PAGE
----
SINGAPORE: A Singaporean man was on Thursday (Jan 14) sentenced to a fine of S$6,000, in default 30 days’ imprisonment, for submitting falsified documents to Singapore Customs relating to two shipments of cigarettes.
Ekbal Din Shaik Dawood, 52, is the sole proprietor of freight forwarding business Turino Export Import.
The company exported the two shipments of cigarettes from Singapore to the United Kingdom in January and February last year, stating in documents known as the bills of lading (BLs) that they contained only Milo powder.
The shipments were found to contain 1,938 cartons of cigarettes and were seized by Her Majesty’s Revenue and Customs of the UK.
“Singapore Customs initiated an investigation and requested Turino for the documents relating to the two shipments,” the agency said in a media release.
“Ekbal submitted two BLs to Singapore Customs, which stated that the shipments contained cigarettes and Milo powder," it added.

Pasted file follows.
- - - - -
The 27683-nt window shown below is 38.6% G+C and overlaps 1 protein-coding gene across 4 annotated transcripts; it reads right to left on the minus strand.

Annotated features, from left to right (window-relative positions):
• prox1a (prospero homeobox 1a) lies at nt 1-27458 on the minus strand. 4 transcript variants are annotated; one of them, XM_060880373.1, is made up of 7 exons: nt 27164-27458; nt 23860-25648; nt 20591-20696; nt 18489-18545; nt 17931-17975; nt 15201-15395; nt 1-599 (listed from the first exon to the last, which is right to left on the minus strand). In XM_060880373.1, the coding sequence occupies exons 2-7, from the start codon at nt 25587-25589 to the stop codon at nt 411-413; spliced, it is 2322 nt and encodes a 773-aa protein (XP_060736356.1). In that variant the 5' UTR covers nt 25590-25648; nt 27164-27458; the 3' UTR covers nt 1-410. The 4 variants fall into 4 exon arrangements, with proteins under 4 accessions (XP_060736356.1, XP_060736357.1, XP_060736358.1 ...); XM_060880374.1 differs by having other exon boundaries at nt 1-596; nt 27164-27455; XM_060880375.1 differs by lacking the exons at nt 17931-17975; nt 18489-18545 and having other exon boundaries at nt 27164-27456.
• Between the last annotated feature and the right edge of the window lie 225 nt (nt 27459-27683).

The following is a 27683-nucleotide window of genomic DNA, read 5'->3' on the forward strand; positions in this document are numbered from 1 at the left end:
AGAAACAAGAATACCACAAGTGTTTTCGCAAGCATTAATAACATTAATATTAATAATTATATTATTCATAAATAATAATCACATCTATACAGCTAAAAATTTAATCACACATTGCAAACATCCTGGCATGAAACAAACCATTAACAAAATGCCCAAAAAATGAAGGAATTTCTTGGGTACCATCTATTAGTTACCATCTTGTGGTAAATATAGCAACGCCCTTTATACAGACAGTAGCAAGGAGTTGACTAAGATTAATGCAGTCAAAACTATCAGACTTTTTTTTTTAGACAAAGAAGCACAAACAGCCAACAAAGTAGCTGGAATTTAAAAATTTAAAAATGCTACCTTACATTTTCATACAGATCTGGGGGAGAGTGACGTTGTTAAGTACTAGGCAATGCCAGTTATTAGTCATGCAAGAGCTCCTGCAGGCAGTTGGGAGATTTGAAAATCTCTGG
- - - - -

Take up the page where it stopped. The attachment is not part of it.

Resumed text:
“The two BLs submitted by Ekbal to Singapore Customs were found to be different from the original BLs provided by the shipping line and booking agent, which stated that the shipments only contained Milo powder.”
Further investigations found that Ekbal had submitted the falsified documents at the instructions of an unknown man who had engaged him to set up Turino.
“By allowing the man to use Turino as the exporter of the two shipments, Ekbal had facilitated the transnational smuggling of two shipments of cigarettes from Singapore to the United Kingdom,” Singapore Customs said.
Mr Goh Hoon Lip, head of Singapore Customs’ Trade Investigation Branch, said that clamping down on such activities is key to retaining Singapore’s status as a well-regarded centre of international trade.
“Singapore Customs does not condone the use of our port and logistics facilities for transnational smuggling,” Mr Goh said.
“Stern actions will be taken against errant traders to maintain Singapore’s status as a trusted global trade hub.”
For submitting falsified documents to Singapore Customs, Ekbal could have been fined up to S$10,000 - or the equivalent of the amount of duty and Goods and Services Tax payable, whichever amount was greater - or jailed for up to 12 months, or both.